These monthly rates of change have been compiled into a baseline for the period 1980 to 2010, which shows the fluctuations of Arctic ice extents over the course of a calendar year. Below is a graph of those averages of monthly changes during the baseline period. Those familiar with Arctic Ice studies will not be surprised at the sign wave form. December end is a relatively neutral point in the cycle, midway between the September Minimum and March Maximum.

The graph makes evident the six spring/summer months of melting and the six autumn/winter months of freezing.  Note that June-August produce the bulk of losses, while October-December show the bulk of gains. Also the peak and valley months of March and September show very little change in extent from beginning to end.

The table of monthly data reveals the variability of ice extents over the last 4 decades.

Table 1 Monthly Arctic Ice rates of Extent Changes in M km2. Months with losses in pink, months with gains in blue.

The values in January show changes from the end of the previous December, and by summing twelve consecutive months we can calculate an annual rate of change for the years 1979 to 2019.

As many know, there has been a decline of Arctic ice extent over these 40 years, averaging 300k km2 per year. But year over year, the changes shift constantly between gains and losses.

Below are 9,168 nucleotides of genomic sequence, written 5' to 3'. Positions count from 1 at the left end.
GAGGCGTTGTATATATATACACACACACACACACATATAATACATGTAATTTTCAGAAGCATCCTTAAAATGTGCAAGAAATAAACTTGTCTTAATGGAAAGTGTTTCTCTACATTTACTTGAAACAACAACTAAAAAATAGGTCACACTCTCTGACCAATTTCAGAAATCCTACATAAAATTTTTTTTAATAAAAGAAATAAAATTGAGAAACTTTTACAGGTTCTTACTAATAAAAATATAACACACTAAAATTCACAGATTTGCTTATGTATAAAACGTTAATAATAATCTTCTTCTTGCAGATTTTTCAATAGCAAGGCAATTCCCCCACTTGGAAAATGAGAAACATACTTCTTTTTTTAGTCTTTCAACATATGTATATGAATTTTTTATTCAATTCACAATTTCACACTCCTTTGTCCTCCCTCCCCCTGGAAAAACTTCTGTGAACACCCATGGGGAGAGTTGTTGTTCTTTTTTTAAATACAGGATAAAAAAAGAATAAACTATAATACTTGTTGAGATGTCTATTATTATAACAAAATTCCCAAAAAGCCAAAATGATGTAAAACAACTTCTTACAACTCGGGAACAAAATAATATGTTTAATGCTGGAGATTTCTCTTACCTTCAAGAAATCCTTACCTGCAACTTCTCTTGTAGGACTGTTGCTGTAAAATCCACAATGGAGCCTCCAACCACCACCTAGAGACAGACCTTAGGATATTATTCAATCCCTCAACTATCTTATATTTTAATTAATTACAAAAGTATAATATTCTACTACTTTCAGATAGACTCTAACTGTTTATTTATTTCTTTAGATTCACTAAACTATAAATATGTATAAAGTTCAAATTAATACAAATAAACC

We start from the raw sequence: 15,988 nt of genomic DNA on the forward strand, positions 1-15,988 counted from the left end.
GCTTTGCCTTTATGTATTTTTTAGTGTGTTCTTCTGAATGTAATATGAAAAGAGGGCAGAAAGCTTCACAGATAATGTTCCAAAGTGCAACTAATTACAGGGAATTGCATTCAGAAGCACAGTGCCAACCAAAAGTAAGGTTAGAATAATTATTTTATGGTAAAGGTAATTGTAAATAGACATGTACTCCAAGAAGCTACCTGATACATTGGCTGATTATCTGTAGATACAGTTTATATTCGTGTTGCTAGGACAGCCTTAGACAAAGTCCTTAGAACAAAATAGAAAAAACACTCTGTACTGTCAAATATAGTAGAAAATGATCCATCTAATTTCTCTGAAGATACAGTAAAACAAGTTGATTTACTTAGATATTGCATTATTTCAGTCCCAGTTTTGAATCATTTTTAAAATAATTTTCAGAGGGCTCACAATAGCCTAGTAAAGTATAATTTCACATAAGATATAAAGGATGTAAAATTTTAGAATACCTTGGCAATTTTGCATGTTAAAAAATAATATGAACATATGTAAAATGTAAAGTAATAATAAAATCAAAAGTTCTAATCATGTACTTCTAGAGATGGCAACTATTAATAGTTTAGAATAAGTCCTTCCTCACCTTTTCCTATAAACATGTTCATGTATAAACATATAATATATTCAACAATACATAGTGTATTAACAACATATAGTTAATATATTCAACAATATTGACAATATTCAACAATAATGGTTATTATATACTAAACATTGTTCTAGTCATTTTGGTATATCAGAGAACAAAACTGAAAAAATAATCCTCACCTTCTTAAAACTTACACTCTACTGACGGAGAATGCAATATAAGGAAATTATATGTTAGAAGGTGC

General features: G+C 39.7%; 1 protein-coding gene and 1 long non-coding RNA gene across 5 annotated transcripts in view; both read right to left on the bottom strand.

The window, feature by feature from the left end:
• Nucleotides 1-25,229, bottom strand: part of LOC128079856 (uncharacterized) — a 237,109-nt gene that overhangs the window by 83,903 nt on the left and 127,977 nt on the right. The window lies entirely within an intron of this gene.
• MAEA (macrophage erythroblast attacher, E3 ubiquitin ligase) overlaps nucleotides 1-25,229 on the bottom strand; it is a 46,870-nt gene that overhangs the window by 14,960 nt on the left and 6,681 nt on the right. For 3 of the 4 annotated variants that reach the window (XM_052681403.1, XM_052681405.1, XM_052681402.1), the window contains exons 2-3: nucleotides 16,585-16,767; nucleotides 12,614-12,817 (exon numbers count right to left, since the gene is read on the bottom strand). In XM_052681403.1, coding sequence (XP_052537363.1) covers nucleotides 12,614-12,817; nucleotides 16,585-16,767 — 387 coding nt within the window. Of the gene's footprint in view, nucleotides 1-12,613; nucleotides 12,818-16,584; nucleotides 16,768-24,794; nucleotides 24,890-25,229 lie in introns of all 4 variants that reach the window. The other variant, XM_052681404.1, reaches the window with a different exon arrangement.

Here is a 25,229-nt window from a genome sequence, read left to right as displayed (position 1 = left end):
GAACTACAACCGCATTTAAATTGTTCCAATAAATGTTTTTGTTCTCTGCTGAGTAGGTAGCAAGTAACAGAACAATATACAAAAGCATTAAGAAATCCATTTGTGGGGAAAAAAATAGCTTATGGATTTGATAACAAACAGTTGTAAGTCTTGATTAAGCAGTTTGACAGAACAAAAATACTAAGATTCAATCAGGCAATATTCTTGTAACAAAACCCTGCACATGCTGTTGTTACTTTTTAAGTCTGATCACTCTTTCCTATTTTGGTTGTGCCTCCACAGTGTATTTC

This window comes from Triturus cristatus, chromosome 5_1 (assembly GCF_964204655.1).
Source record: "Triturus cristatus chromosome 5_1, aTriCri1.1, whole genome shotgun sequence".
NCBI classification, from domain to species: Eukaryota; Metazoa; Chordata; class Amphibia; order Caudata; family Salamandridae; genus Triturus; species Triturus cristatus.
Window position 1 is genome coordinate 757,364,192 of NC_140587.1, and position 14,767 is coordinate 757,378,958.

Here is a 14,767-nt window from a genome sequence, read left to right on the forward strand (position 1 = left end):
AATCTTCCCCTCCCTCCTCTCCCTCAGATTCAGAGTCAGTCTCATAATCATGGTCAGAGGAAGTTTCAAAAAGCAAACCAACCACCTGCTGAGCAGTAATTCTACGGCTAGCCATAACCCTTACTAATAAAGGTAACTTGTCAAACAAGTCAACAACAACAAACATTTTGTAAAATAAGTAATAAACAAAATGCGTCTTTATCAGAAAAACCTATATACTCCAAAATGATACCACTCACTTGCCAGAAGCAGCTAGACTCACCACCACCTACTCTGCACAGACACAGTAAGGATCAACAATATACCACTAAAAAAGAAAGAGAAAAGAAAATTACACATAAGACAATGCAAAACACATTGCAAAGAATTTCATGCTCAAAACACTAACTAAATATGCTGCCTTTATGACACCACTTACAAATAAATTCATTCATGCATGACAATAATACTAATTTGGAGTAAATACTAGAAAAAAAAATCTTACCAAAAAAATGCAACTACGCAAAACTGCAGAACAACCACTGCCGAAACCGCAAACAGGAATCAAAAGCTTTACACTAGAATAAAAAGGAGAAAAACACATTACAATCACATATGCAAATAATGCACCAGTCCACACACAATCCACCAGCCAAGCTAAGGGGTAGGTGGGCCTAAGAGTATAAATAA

Moreover, it seems random as to which months are determinative for a given year. For example, much ado has been printed about October 2020 being slower than expected to refreeze and add ice extents. As it happens in this dataset, October has the highest rate of adding ice. The table below shows the variety of monthly rates in the record as anomalies from the 1980-2010 baseline. In this exhibit a red cell is a negative anomaly (less than baseline for that month) and blue is positive (higher than baseline).

Note that the  +/ –  rate anomalies are distributed all across the grid, sequences of different months in different years, with gains and losses offsetting one another.  Yes, October 2020 recorded a lower than average gain, but higher than 2016. The loss in July 2020 was the largest of the year, during the hot Siberian summer.  The bottom line presents the average anomalies for each month over the period 1979-2020.  Note the rates of gains and losses mostly offset, and the average of all months in the bottom right cell is virtually zero.

A final observation: The graph below shows the Yearend Arctic Ice Extents for the last 30 years.

Note: SII daily extents file does not provide complete values prior to 1988.